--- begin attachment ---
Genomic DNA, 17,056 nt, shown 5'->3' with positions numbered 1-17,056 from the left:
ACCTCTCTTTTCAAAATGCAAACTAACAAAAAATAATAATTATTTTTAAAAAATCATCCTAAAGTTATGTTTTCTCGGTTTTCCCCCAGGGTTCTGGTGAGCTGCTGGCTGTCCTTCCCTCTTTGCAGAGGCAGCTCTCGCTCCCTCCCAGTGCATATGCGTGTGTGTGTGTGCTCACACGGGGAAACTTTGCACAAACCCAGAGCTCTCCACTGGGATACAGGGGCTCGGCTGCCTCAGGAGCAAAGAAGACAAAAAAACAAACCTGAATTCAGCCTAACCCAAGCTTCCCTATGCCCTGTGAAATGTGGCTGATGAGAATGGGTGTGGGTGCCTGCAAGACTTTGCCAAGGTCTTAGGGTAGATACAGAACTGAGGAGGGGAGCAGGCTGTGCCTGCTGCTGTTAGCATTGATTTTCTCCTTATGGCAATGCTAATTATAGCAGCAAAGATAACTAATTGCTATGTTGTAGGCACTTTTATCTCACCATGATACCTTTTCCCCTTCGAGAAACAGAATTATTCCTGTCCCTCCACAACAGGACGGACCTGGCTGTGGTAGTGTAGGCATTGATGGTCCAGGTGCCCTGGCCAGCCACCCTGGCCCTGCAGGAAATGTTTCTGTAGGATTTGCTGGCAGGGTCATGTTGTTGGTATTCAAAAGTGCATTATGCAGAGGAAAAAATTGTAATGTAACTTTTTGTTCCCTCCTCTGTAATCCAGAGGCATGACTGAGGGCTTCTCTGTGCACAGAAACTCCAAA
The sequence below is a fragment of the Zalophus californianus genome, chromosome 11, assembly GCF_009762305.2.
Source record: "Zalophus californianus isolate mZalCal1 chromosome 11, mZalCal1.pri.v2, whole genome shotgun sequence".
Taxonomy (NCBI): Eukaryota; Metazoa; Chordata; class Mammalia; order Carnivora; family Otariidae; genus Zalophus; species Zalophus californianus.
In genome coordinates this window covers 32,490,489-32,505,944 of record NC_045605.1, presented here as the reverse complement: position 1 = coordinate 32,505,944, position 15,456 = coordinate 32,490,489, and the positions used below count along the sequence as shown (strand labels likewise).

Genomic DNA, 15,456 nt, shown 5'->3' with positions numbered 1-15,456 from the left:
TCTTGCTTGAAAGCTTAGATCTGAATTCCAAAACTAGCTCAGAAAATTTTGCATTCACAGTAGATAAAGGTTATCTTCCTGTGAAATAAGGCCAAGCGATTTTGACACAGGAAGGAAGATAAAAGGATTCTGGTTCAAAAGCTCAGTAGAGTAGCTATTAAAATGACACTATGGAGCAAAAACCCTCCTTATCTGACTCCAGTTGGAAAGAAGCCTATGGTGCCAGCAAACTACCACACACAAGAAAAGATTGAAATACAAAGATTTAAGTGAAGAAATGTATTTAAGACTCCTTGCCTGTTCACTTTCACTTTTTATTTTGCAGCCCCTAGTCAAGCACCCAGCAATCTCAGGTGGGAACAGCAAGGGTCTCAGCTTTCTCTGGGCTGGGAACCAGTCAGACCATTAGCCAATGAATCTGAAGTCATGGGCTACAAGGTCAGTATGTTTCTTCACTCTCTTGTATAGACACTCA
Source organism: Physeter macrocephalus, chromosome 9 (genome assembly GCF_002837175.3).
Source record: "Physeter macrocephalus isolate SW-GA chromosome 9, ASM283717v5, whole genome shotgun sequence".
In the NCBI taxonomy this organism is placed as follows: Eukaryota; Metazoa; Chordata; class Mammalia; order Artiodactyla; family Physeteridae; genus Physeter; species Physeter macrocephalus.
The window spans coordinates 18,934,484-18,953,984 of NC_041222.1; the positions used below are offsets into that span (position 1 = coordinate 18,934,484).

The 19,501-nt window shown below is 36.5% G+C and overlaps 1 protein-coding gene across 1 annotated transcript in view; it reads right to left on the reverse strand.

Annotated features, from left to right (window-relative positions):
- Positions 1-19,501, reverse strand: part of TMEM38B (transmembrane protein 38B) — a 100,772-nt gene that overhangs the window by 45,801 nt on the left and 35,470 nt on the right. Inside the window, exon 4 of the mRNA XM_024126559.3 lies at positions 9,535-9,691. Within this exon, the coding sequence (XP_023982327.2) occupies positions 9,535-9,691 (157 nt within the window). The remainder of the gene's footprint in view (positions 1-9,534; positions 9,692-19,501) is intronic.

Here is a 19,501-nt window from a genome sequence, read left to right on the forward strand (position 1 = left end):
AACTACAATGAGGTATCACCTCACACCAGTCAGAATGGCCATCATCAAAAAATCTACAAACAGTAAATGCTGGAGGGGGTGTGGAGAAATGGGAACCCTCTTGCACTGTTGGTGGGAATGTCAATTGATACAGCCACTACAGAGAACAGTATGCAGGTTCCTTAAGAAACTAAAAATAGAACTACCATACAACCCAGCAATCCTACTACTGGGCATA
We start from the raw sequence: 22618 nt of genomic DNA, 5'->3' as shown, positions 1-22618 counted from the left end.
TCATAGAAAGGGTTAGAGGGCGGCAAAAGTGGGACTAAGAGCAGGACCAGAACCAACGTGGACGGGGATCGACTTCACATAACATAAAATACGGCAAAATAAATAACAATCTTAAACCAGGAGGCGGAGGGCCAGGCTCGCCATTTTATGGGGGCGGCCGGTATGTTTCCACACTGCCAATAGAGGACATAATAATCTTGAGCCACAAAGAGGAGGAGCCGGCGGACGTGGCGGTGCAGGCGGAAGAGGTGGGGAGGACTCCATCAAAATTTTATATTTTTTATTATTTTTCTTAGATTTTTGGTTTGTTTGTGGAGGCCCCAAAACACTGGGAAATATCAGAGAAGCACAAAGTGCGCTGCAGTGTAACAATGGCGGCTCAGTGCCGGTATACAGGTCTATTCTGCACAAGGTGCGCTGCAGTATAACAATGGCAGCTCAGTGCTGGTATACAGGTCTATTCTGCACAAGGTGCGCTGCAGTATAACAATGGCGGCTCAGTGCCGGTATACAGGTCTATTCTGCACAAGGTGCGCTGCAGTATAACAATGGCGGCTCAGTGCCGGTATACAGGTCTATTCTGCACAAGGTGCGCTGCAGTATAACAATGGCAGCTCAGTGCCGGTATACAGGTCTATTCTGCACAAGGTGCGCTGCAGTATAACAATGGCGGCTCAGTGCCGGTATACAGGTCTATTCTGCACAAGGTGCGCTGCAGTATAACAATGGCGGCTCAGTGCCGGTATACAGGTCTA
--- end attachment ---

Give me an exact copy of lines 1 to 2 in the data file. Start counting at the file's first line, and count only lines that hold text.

Genomic DNA, 17,056 nt, shown 5'->3' with positions numbered 1-17,056 from the left:
ACCTCTCTTTTCAAAATGCAAACTAACAAAAAATAATAATTATTTTTAAAAAATCATCCTAAAGTTATGTTTTCTCGGTTTTCCCCCAGGGTTCTGGTGAGCTGCTGGCTGTCCTTCCCTCTTTGCAGAGGCAGCTCTCGCTCCCTCCCAGTGCATATGCGTGTGTGTGTGTGCTCACACGGGGAAACTTTGCACAAACCCAGAGCTCTCCACTGGGATACAGGGGCTCGGCTGCCTCAGGAGCAAAGAAGACAAAAAAACAAACCTGAATTCAGCCTAACCCAAGCTTCCCTATGCCCTGTGAAATGTGGCTGATGAGAATGGGTGTGGGTGCCTGCAAGACTTTGCCAAGGTCTTAGGGTAGATACAGAACTGAGGAGGGGAGCAGGCTGTGCCTGCTGCTGTTAGCATTGATTTTCTCCTTATGGCAATGCTAATTATAGCAGCAAAGATAACTAATTGCTATGTTGTAGGCACTTTTATCTCACCATGATACCTTTTCCCCTTCGAGAAACAGAATTATTCCTGTCCCTCCACAACAGGACGGACCTGGCTGTGGTAGTGTAGGCATTGATGGTCCAGGTGCCCTGGCCAGCCACCCTGGCCCTGCAGGAAATGTTTCTGTAGGATTTGCTGGCAGGGTCATGTTGTTGGTATTCAAAAGTGCATTATGCAGAGGAAAAAATTGTAATGTAACTTTTTGTTCCCTCCTCTGTAATCCAGAGGCATGACTGAGGGCTTCTCTGTGCACAGAAACTCCAAA